LOL, you know of course that double opt-in is the antithesis of spam. It’s the only 100% sure way of proving that you are not spamming because someone must signup for you to send them email and then confirm that they signed up by clicking a link in a confirmation email. So you have a clear record of them doubly opting in that they can’t really dispute and claim you are spamming. I was kind enough to email JustHost to point at that either their TOS contained a glaring error or that they don’t know what they are talking about. Well, maybe I wasn’t so kind in my email after all, but the lulz were good.

So I moved to the next candidate, WebHostingPad, and they were looking ok, too. Then I got to this section of their TOS:

Credit Card Disputes/Chargebacks
WebHostingPad has a zero tolerance policy for chargebacks. Any customer who disputes a credit card payment is subject to a fine, suspension and account termination at WebHostingPad discretion. A charge of $25.00 per chargeback will be assessed to all accounts that receive a chargeback.

Ok, don’t get caught in a recursive loop there just because they seem to be. If I read that right they are going to charge you if you do a chargeback. Which means they would charge the same credit card that you just did a chargeback on? Well, then you would chargeback that charge, right? And then they would charge you again for the second chargeback? Infinite loop it seems, at least until the credit card company decides they are complete fools and does a Ctrl-C on their merchant account. This must be one of the funniest terms I have seen. I didn’t bother mailing them to let them know that I thought their terms were too funny to take them serious as a hosting provider.

Maybe I’m bottom feeding and need to move up the food chain a little for secondary hosting providers.

And an update: JustHost emailed me back and said no, that is not a mistake, they really do consider double opt-in spam. I think that is double lulz.

A few posts ago I wrote about how I implemented a Drupal newsletter archive that is based on using Mailchimp but keeps the archive on my own domain. It works fine and is easy to use – I feel like it is even a bit elegant in its simplicity. However, I feel it perhaps a bit awkward in one sense because if you decide you need to make some adjustments to your campaign you must jump over to your Mailchimp account instead of being able to control everything within you Drupal site.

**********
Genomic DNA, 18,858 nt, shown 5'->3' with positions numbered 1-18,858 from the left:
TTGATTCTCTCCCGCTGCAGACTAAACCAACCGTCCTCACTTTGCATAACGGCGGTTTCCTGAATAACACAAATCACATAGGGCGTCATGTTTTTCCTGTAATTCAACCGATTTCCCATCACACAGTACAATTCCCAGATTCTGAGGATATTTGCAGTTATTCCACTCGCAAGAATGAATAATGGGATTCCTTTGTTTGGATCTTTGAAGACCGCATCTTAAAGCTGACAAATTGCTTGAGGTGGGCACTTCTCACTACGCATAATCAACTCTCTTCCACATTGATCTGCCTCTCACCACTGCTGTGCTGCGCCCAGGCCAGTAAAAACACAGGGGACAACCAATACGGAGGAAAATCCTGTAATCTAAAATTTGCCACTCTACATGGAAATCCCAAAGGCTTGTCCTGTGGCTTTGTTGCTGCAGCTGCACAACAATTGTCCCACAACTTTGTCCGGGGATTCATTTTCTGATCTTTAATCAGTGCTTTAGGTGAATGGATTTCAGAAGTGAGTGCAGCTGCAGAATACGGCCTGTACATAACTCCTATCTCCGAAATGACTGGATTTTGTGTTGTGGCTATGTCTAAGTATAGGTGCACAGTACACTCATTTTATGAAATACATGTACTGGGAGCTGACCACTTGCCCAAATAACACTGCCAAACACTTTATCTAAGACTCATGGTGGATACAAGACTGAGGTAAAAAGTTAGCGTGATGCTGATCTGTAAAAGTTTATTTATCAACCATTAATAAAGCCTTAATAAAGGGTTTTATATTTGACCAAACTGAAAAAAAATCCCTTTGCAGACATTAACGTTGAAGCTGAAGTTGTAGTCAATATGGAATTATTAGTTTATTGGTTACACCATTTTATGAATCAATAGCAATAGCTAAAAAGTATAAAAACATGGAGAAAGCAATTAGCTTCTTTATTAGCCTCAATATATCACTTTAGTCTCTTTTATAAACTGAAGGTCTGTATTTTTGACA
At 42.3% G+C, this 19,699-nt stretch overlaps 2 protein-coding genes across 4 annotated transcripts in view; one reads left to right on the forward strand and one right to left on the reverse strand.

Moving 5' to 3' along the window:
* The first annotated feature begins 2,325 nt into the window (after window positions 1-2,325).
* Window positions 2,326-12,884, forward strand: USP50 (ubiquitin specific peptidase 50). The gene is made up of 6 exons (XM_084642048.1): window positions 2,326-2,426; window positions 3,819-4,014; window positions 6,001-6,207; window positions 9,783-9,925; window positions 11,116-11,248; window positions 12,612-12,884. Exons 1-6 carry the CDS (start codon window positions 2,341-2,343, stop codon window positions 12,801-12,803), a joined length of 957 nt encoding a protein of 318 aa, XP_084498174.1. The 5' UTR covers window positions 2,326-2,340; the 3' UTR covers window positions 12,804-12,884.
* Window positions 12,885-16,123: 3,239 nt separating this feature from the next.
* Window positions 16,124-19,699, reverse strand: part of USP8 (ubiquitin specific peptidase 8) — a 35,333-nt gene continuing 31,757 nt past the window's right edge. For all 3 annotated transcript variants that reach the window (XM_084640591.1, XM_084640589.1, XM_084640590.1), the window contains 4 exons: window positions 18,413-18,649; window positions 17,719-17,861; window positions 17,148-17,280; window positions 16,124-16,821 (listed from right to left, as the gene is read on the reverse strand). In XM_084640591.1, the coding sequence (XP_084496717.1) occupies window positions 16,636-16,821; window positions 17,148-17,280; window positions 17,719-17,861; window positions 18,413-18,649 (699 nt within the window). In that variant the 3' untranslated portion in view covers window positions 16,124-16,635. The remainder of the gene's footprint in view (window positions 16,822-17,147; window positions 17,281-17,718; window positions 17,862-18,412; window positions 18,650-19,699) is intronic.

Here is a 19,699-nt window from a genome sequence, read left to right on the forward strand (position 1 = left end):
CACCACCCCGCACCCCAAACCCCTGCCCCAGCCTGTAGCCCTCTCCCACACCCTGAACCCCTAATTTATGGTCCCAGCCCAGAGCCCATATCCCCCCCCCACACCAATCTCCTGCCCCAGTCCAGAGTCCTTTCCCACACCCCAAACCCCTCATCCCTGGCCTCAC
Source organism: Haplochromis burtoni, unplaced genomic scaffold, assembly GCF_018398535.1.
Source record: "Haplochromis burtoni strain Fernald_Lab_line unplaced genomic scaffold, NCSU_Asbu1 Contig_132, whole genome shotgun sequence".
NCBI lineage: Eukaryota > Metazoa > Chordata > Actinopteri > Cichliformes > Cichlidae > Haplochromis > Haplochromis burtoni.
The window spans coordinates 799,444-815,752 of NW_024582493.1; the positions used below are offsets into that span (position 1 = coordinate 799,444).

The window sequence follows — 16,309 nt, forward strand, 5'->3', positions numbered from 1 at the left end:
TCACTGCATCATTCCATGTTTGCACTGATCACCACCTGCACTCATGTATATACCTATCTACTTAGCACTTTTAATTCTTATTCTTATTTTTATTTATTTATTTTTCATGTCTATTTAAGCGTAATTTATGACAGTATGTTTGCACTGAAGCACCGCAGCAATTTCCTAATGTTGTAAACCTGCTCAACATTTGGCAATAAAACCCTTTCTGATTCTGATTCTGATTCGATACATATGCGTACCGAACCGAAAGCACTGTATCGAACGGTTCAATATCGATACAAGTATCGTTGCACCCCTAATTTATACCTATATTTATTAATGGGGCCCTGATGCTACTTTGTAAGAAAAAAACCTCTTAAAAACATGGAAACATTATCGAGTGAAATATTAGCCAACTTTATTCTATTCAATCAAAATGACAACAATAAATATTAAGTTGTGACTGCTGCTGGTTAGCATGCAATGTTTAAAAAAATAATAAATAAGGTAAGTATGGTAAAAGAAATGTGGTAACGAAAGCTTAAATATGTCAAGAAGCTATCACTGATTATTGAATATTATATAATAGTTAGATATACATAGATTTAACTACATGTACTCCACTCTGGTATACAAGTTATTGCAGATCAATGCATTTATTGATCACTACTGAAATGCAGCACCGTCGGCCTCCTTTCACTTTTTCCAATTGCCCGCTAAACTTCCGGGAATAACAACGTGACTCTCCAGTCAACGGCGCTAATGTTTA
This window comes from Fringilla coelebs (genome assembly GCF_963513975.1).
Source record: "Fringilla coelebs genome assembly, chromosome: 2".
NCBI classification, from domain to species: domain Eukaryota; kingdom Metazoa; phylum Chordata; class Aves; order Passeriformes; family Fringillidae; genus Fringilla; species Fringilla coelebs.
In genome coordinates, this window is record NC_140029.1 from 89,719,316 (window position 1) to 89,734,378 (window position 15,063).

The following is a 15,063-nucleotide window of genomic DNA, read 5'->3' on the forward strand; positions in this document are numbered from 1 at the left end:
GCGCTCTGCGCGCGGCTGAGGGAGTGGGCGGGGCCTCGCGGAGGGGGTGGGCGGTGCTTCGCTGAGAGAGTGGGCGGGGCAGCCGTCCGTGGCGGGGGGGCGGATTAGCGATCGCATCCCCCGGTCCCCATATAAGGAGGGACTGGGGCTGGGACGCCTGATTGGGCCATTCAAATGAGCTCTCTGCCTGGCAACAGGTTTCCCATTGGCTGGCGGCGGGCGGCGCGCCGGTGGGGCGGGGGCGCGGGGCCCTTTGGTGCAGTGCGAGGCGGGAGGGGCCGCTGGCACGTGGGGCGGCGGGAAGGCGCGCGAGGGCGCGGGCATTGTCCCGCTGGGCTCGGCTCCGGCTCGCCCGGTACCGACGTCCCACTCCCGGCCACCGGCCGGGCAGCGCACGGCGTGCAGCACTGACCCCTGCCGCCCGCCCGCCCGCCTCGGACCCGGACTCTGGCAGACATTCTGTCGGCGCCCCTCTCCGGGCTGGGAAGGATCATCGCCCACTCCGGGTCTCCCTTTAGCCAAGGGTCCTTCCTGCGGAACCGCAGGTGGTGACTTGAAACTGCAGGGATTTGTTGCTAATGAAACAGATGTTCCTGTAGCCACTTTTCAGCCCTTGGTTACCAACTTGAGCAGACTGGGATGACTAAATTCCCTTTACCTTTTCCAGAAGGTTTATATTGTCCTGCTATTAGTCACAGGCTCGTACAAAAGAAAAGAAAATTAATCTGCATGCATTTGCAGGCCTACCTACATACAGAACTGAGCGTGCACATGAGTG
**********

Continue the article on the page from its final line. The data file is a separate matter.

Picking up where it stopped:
Now some bright individual has kicked off development of a new Drupal module called Mailchimp Campaign to do just that, allow you to create campaigns within your Drupal site. I am just hoping that this means that newsletters will be created and archived on your Drupal site, like the way I set up my newsletter archive solution, along with giving you full control of campaigns without ever leaving your site.

Whitehouse.gov might be one of the more famous Drupal based websites, certainly one of the high profile ones. I’ve just started looking around over there, think I’ll study it a bit to see what I can learn. I saw a blog post that described some Drupal modules they developed and will contribute to the Durpal community.

Being a heavily visited website they need to handle high traffic so developed a couple of modules to address scalability. Something they call “context http headers” adds meta data to content to tell servers how to handle specific pages. Hmm, sounds interesting, not clear on the details however. Another they simply call “akamai”, you know, the big content delivery network that a lot of the really big players use. So this one helps Drupal sites integrate with Akamai.

There is another module they are contributing that is designed to “enable more dynamic emails tailored to users’ preferences”. I don’t know what that means. Maybe I can experience it by joining the whitehouse.gov mailing list.

And finally there is a module for accessibility that makes sure all images can be read by screen reading software. Good stuff.

I have heard a few criticisms of Drupal along the lines of “Drupal is outdated” and wondered where that was coming from since it has become very popular only relatively recently and there are so many contributions being made all the time, like these from whitehouse.gov. Seems to me there must be hidden agendas there.